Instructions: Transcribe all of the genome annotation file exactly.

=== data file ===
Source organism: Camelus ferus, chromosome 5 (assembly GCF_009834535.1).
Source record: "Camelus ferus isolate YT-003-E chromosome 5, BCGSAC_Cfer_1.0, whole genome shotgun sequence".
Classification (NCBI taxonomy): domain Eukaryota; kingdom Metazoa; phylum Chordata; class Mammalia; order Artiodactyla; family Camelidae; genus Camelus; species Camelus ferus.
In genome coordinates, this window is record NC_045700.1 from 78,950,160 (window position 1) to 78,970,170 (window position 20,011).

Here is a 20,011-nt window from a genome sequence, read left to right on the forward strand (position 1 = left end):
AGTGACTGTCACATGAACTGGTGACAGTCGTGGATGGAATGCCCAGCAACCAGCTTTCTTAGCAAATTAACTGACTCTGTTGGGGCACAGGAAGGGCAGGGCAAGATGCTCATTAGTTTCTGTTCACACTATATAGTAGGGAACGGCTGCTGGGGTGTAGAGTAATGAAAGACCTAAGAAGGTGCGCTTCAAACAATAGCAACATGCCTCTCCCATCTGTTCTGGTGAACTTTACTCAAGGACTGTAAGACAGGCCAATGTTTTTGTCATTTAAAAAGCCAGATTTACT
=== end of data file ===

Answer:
Source organism: Camelus ferus, chromosome 5 (assembly GCF_009834535.1).
Source record: "Camelus ferus isolate YT-003-E chromosome 5, BCGSAC_Cfer_1.0, whole genome shotgun sequence".
Classification (NCBI taxonomy): domain Eukaryota; kingdom Metazoa; phylum Chordata; class Mammalia; order Artiodactyla; family Camelidae; genus Camelus; species Camelus ferus.
In genome coordinates, this window is record NC_045700.1 from 78,950,160 (window position 1) to 78,970,170 (window position 20,011).

Here is a 20,011-nt window from a genome sequence, read left to right on the forward strand (position 1 = left end):
AGTGACTGTCACATGAACTGGTGACAGTCGTGGATGGAATGCCCAGCAACCAGCTTTCTTAGCAAATTAACTGACTCTGTTGGGGCACAGGAAGGGCAGGGCAAGATGCTCATTAGTTTCTGTTCACACTATATAGTAGGGAACGGCTGCTGGGGTGTAGAGTAATGAAAGACCTAAGAAGGTGCGCTTCAAACAATAGCAACATGCCTCTCCCATCTGTTCTGGTGAACTTTACTCAAGGACTGTAAGACAGGCCAATGTTTTTGTCATTTAAAAAGCCAGATTTACT